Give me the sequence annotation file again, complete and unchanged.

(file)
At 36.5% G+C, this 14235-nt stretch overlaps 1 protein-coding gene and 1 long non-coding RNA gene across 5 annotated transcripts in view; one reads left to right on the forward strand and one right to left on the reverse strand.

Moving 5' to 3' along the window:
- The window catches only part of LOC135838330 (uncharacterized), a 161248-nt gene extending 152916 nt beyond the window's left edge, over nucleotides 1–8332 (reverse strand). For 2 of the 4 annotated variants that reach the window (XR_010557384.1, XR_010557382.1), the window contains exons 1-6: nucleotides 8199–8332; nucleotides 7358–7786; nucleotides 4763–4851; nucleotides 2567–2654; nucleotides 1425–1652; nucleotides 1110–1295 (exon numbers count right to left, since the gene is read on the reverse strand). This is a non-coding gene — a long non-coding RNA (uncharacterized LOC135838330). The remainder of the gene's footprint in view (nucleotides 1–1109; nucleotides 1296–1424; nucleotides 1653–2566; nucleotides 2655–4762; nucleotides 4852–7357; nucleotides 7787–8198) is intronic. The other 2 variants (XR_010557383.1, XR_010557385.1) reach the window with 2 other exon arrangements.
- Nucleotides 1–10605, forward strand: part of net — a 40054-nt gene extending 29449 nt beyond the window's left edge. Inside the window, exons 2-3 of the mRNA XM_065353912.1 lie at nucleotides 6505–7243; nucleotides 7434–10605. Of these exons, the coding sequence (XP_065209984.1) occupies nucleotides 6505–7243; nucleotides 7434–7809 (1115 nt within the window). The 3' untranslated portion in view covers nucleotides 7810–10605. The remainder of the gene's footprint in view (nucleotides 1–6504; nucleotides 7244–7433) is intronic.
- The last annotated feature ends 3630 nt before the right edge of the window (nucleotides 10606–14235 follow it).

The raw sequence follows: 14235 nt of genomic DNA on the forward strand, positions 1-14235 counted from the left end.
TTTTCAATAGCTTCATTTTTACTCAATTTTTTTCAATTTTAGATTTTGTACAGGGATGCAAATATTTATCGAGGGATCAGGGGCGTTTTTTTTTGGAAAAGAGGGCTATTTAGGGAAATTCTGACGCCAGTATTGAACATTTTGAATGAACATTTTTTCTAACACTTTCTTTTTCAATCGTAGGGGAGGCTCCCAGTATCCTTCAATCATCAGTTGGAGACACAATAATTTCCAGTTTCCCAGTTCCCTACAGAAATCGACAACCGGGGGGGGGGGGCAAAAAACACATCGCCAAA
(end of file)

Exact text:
At 36.5% G+C, this 14235-nt stretch overlaps 1 protein-coding gene and 1 long non-coding RNA gene across 5 annotated transcripts in view; one reads left to right on the forward strand and one right to left on the reverse strand.

Moving 5' to 3' along the window:
- The window catches only part of LOC135838330 (uncharacterized), a 161248-nt gene extending 152916 nt beyond the window's left edge, over nucleotides 1–8332 (reverse strand). For 2 of the 4 annotated variants that reach the window (XR_010557384.1, XR_010557382.1), the window contains exons 1-6: nucleotides 8199–8332; nucleotides 7358–7786; nucleotides 4763–4851; nucleotides 2567–2654; nucleotides 1425–1652; nucleotides 1110–1295 (exon numbers count right to left, since the gene is read on the reverse strand). This is a non-coding gene — a long non-coding RNA (uncharacterized LOC135838330). The remainder of the gene's footprint in view (nucleotides 1–1109; nucleotides 1296–1424; nucleotides 1653–2566; nucleotides 2655–4762; nucleotides 4852–7357; nucleotides 7787–8198) is intronic. The other 2 variants (XR_010557383.1, XR_010557385.1) reach the window with 2 other exon arrangements.
- Nucleotides 1–10605, forward strand: part of net — a 40054-nt gene extending 29449 nt beyond the window's left edge. Inside the window, exons 2-3 of the mRNA XM_065353912.1 lie at nucleotides 6505–7243; nucleotides 7434–10605. Of these exons, the coding sequence (XP_065209984.1) occupies nucleotides 6505–7243; nucleotides 7434–7809 (1115 nt within the window). The 3' untranslated portion in view covers nucleotides 7810–10605. The remainder of the gene's footprint in view (nucleotides 1–6504; nucleotides 7244–7433) is intronic.
- The last annotated feature ends 3630 nt before the right edge of the window (nucleotides 10606–14235 follow it).

The raw sequence follows: 14235 nt of genomic DNA on the forward strand, positions 1-14235 counted from the left end.
TTTTCAATAGCTTCATTTTTACTCAATTTTTTTCAATTTTAGATTTTGTACAGGGATGCAAATATTTATCGAGGGATCAGGGGCGTTTTTTTTTGGAAAAGAGGGCTATTTAGGGAAATTCTGACGCCAGTATTGAACATTTTGAATGAACATTTTTTCTAACACTTTCTTTTTCAATCGTAGGGGAGGCTCCCAGTATCCTTCAATCATCAGTTGGAGACACAATAATTTCCAGTTTCCCAGTTCCCTACAGAAATCGACAACCGGGGGGGGGGGGCAAAAAACACATCGCCAAA